“St Publius church had a clock in each tower – one of which was never repaired. To this day it is kept at 7.50 in the morning, the time the great church was struck.”
By April 29, Malta had become too precarious a base even for her successful submarine unit, 10th Submarine Flotilla, which was ordered to withdraw to Alexandria.
During April 1942 some 9,500 sorties were flown against the island and some 282 air raid alerts were sounded. Estimates of tonnes of bombs dropped ranged from 6,117 (according to the Royal Artillery) to 6,728. These bombs damaged or destroyed 11,450 buildings. A relatively low number of 297 civilians were killed and 330 seriously injured, and 208 servicemen were killed through enemy action.
During the month, Malta was under alert for a total of 12 days, 10 hours and 20 minutes.
By the end of the month the Germans hardly knew where to drop their bombs. Malta’s naval and air bases were put completely out of action. Ships lost in Grand Harbour during April 1942 included HMS P36 and HMS Pandora (N42) and the minesweeping drifter HMS Sunset, the minesweeper HMS Abingdon and the Royal Hellenic Navy submarine Glaucos; the destroyers HMS Lance and Kingston; the anti-submarine trawler HMS Jade and minesweeping tug Andromeda.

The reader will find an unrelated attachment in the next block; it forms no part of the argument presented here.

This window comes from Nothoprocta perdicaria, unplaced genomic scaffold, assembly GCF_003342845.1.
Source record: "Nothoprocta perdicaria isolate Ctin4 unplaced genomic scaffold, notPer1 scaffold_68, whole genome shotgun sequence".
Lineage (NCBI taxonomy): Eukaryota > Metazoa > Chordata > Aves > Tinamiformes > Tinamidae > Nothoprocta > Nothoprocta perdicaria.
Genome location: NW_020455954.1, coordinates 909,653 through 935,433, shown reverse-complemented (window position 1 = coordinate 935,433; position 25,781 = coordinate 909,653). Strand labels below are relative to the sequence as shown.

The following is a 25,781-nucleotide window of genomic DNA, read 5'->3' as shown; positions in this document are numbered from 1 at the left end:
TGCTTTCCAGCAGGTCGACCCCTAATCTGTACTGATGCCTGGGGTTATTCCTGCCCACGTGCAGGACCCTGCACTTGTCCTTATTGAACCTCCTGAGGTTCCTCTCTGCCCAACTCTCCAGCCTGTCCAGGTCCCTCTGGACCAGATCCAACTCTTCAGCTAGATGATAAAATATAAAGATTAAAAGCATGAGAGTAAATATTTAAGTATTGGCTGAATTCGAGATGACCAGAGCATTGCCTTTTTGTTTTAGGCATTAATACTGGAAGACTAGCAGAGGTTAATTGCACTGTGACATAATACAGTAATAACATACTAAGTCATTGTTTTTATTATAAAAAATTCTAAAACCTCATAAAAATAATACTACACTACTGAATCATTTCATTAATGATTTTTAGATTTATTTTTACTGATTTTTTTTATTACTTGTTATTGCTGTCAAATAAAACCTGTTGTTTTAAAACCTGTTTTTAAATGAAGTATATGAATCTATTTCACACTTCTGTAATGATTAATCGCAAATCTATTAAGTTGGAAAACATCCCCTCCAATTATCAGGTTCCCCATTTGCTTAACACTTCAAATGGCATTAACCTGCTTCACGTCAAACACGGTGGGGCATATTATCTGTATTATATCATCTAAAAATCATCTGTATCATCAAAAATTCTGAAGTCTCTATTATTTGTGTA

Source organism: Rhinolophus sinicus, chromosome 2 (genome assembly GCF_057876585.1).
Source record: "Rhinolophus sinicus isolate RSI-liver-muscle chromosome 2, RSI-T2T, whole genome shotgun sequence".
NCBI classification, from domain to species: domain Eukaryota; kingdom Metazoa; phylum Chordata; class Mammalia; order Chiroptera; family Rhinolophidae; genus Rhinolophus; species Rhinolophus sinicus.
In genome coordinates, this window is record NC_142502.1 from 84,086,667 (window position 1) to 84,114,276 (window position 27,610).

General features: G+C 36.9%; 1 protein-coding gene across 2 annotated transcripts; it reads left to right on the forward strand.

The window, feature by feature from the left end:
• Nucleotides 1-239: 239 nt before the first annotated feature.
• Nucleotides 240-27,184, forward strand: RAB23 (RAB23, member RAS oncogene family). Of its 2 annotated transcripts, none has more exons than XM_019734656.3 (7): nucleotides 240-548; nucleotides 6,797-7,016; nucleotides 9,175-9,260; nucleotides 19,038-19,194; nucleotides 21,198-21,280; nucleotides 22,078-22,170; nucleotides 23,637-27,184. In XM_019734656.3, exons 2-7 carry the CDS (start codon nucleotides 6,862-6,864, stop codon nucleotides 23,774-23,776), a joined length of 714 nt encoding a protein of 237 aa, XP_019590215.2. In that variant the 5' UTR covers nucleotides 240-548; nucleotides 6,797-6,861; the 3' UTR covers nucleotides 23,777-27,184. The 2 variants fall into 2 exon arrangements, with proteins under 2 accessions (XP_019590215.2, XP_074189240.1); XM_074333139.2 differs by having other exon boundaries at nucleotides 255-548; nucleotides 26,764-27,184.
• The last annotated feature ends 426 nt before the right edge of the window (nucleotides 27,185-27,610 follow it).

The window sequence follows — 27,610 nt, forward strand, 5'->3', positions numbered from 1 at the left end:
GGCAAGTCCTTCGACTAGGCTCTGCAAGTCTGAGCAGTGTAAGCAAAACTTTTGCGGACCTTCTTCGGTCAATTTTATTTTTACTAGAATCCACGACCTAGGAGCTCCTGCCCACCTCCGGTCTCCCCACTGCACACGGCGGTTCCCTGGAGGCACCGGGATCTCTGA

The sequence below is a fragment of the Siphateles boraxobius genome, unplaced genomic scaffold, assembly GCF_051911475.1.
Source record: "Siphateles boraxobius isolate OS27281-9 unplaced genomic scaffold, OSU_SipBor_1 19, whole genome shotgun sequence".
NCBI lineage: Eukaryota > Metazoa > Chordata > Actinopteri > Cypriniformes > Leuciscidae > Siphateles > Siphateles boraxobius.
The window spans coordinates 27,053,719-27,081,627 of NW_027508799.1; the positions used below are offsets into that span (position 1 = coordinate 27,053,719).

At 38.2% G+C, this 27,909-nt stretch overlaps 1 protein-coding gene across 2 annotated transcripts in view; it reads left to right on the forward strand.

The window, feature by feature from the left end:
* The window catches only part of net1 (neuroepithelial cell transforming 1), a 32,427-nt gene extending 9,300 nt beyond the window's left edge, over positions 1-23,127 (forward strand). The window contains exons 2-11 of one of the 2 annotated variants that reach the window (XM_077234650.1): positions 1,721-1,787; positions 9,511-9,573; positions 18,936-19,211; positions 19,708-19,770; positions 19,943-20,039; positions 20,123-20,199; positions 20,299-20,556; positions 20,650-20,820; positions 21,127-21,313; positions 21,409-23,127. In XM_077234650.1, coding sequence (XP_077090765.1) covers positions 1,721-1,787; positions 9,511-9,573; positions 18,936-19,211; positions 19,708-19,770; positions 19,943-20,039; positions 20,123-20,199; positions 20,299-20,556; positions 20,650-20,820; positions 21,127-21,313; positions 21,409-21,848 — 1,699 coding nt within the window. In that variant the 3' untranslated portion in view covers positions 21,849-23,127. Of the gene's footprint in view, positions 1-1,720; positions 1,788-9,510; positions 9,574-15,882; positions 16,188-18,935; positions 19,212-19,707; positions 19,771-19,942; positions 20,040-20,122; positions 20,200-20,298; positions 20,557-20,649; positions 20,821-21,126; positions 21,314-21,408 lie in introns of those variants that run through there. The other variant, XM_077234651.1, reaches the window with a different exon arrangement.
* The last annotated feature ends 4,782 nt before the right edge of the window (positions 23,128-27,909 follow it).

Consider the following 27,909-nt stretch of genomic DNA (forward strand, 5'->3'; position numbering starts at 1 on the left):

On the airfields, at least 22 Spitfires and 19 Hurricanes were destroyed. The five fighter squadrons defending Malta had just seven operational Spitfires by the end of April, as well as a few Hurricanes. In April the gunners claimed 102 victories, 12 probables, and 69 damaged, against claims by the fighters for 53 shot down, 29 probables and 118 damaged.
Meanwhile, the Axis preoccupation about Malta’s interference in their strategy in the central Mediterranean and North Africa and the determination to eliminate it was also confirmed on April 21, when a photo-reconnaissance Spitfire revealed a large rectangular area near Gerbini airfield in Sicily.
Two more such areas were discovered in the vicinity, parallel to the main runway, each within reach of a railway station. These areas were suspected to be glider airfields, to be used for the planned invasion of Malta.
At the same time, according to Churchill’s memoirs, in early 1942 Grand Admiral Erich Raede insisted with Hitler that Malta was the key for the conquest of the Middle East:
“The favourable situation in the Mediterranean, so pronounced at the present time, will probably never occur again. All reports confirm that the enemy is making tremendous efforts to pour all available re-inforcements into Egypt… It is therefore imperative to take Malta as soon as possible and to launch an offensive against the Suez Canal not later than 1942.”
Mussolini, who was more concerned about Malta’s position and Italian losses sustained in attacks on the island, decided that all preparations for the capture of Malta should be hastened. He asked for German help, and proposed the assault for the end of May 1942.